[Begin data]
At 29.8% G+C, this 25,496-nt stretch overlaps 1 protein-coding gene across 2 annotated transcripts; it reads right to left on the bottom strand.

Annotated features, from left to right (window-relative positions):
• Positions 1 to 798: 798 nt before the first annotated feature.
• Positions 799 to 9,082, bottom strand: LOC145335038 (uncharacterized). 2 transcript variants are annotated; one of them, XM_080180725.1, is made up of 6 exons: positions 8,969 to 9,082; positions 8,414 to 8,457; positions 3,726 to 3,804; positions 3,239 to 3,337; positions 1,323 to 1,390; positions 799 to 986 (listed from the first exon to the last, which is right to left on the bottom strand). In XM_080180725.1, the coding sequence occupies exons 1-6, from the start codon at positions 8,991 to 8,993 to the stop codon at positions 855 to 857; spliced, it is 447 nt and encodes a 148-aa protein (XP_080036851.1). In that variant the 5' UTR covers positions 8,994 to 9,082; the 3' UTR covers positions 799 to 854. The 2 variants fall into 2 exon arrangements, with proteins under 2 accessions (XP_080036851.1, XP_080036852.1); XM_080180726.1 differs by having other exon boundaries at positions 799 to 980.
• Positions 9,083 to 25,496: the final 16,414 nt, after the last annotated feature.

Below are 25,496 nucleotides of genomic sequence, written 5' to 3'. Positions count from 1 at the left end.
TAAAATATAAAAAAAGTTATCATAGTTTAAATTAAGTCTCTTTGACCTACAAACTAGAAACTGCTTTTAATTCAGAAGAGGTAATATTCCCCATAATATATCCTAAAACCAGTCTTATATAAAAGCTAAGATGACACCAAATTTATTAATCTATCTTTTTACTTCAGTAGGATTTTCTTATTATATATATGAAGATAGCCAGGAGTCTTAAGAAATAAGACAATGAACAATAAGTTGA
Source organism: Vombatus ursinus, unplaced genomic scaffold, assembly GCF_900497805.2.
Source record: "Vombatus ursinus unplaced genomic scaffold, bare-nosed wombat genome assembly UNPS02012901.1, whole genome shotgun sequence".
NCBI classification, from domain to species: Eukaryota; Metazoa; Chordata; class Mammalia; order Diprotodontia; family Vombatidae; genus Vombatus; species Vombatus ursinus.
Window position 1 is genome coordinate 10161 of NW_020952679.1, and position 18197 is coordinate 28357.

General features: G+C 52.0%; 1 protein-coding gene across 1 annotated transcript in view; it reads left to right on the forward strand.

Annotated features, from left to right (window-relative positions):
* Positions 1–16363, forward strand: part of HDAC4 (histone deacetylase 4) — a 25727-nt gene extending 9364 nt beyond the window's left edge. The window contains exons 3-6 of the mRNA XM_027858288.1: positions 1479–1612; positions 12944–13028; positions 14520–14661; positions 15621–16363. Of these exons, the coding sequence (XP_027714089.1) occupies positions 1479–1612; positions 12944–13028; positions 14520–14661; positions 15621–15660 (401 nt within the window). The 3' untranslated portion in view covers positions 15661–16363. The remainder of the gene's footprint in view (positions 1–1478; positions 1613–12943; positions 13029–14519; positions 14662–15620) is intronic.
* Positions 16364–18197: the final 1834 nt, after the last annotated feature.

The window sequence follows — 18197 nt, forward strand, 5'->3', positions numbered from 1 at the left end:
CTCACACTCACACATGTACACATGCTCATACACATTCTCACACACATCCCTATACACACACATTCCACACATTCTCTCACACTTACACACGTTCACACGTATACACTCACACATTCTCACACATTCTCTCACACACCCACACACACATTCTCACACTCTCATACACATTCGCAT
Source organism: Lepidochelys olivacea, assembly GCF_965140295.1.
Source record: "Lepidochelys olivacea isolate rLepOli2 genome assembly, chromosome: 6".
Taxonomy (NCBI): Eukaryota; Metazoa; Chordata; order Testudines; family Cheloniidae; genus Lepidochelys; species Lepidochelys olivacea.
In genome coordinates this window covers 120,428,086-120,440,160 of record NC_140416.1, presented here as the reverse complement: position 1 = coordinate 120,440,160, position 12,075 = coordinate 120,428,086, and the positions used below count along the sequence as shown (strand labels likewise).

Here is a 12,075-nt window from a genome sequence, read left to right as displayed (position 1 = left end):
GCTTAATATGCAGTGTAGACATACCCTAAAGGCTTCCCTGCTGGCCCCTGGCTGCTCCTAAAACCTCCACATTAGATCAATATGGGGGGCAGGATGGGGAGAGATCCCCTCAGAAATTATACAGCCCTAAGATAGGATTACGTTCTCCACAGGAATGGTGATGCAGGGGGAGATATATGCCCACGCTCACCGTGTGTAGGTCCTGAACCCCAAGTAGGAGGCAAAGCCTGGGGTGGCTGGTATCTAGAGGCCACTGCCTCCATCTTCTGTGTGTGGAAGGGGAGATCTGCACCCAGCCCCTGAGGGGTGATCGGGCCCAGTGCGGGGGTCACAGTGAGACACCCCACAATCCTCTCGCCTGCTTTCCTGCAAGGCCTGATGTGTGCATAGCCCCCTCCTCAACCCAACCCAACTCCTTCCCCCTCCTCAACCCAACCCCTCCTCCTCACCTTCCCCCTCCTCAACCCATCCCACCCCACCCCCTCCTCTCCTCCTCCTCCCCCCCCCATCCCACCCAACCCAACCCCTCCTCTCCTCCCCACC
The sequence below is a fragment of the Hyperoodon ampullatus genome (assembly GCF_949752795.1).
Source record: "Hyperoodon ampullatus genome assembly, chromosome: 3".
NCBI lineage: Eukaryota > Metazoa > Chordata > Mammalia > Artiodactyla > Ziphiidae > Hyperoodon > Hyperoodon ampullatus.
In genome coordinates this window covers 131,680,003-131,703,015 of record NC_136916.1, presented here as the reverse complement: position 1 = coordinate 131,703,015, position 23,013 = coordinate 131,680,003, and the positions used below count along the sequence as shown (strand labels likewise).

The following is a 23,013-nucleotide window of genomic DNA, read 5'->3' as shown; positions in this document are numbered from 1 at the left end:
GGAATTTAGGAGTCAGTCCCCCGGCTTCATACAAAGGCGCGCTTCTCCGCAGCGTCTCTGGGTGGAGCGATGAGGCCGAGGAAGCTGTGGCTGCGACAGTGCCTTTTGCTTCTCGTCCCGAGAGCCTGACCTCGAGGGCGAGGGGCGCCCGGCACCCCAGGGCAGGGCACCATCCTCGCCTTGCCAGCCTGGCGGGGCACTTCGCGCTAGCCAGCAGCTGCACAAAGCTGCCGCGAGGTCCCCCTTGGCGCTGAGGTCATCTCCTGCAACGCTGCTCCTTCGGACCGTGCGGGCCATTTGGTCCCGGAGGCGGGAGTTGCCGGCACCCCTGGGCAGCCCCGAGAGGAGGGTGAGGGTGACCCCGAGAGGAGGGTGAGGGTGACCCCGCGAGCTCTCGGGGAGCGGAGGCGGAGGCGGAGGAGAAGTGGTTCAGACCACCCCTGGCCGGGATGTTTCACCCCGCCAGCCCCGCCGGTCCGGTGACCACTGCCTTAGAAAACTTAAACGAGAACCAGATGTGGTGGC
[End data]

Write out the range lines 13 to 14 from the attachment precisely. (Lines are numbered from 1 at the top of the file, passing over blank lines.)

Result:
Annotated features, from left to right (window-relative positions):
* Positions 1–16363, forward strand: part of HDAC4 (histone deacetylase 4) — a 25727-nt gene extending 9364 nt beyond the window's left edge. The window contains exons 3-6 of the mRNA XM_027858288.1: positions 1479–1612; positions 12944–13028; positions 14520–14661; positions 15621–16363. Of these exons, the coding sequence (XP_027714089.1) occupies positions 1479–1612; positions 12944–13028; positions 14520–14661; positions 15621–15660 (401 nt within the window). The 3' untranslated portion in view covers positions 15661–16363. The remainder of the gene's footprint in view (positions 1–1478; positions 1613–12943; positions 13029–14519; positions 14662–15620) is intronic.